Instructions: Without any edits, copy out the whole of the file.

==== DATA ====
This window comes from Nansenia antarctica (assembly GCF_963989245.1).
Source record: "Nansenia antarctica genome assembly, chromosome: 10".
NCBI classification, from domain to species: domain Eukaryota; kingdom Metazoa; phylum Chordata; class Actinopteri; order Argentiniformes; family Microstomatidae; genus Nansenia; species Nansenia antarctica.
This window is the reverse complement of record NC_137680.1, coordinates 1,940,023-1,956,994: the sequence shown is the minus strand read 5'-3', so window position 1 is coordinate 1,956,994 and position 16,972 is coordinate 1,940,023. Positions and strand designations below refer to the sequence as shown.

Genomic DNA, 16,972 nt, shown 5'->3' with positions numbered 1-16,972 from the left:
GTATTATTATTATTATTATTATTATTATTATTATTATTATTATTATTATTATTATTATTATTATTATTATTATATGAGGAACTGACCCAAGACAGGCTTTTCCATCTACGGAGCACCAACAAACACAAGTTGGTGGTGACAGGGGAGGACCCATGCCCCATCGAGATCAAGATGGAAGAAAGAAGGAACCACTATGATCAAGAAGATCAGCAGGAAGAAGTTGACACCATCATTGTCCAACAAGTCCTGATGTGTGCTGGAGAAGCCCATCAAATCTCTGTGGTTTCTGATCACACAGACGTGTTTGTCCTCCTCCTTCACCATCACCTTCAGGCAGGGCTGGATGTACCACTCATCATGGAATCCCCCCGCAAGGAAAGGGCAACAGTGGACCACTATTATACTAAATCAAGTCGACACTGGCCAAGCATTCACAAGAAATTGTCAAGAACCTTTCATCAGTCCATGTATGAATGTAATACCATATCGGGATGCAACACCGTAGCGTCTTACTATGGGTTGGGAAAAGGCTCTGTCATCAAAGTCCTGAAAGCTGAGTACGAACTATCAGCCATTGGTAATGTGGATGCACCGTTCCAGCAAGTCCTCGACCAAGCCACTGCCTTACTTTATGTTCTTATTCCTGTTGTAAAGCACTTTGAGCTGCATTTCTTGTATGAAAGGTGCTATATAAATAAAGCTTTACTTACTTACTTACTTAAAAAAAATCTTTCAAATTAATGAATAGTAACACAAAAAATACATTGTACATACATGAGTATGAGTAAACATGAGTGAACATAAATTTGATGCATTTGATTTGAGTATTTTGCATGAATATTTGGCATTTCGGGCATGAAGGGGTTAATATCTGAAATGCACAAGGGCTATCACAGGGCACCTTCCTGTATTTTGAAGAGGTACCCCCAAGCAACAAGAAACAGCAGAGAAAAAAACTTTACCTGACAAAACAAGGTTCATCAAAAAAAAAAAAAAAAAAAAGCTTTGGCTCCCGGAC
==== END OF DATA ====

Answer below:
This window comes from Nansenia antarctica (assembly GCF_963989245.1).
Source record: "Nansenia antarctica genome assembly, chromosome: 10".
NCBI classification, from domain to species: domain Eukaryota; kingdom Metazoa; phylum Chordata; class Actinopteri; order Argentiniformes; family Microstomatidae; genus Nansenia; species Nansenia antarctica.
This window is the reverse complement of record NC_137680.1, coordinates 1,940,023-1,956,994: the sequence shown is the minus strand read 5'-3', so window position 1 is coordinate 1,956,994 and position 16,972 is coordinate 1,940,023. Positions and strand designations below refer to the sequence as shown.

Genomic DNA, 16,972 nt, shown 5'->3' with positions numbered 1-16,972 from the left:
GTATTATTATTATTATTATTATTATTATTATTATTATTATTATTATTATTATTATTATTATTATTATTATTATATGAGGAACTGACCCAAGACAGGCTTTTCCATCTACGGAGCACCAACAAACACAAGTTGGTGGTGACAGGGGAGGACCCATGCCCCATCGAGATCAAGATGGAAGAAAGAAGGAACCACTATGATCAAGAAGATCAGCAGGAAGAAGTTGACACCATCATTGTCCAACAAGTCCTGATGTGTGCTGGAGAAGCCCATCAAATCTCTGTGGTTTCTGATCACACAGACGTGTTTGTCCTCCTCCTTCACCATCACCTTCAGGCAGGGCTGGATGTACCACTCATCATGGAATCCCCCCGCAAGGAAAGGGCAACAGTGGACCACTATTATACTAAATCAAGTCGACACTGGCCAAGCATTCACAAGAAATTGTCAAGAACCTTTCATCAGTCCATGTATGAATGTAATACCATATCGGGATGCAACACCGTAGCGTCTTACTATGGGTTGGGAAAAGGCTCTGTCATCAAAGTCCTGAAAGCTGAGTACGAACTATCAGCCATTGGTAATGTGGATGCACCGTTCCAGCAAGTCCTCGACCAAGCCACTGCCTTACTTTATGTTCTTATTCCTGTTGTAAAGCACTTTGAGCTGCATTTCTTGTATGAAAGGTGCTATATAAATAAAGCTTTACTTACTTACTTACTTAAAAAAAATCTTTCAAATTAATGAATAGTAACACAAAAAATACATTGTACATACATGAGTATGAGTAAACATGAGTGAACATAAATTTGATGCATTTGATTTGAGTATTTTGCATGAATATTTGGCATTTCGGGCATGAAGGGGTTAATATCTGAAATGCACAAGGGCTATCACAGGGCACCTTCCTGTATTTTGAAGAGGTACCCCCAAGCAACAAGAAACAGCAGAGAAAAAAACTTTACCTGACAAAACAAGGTTCATCAAAAAAAAAAAAAAAAAAAAGCTTTGGCTCCCGGAC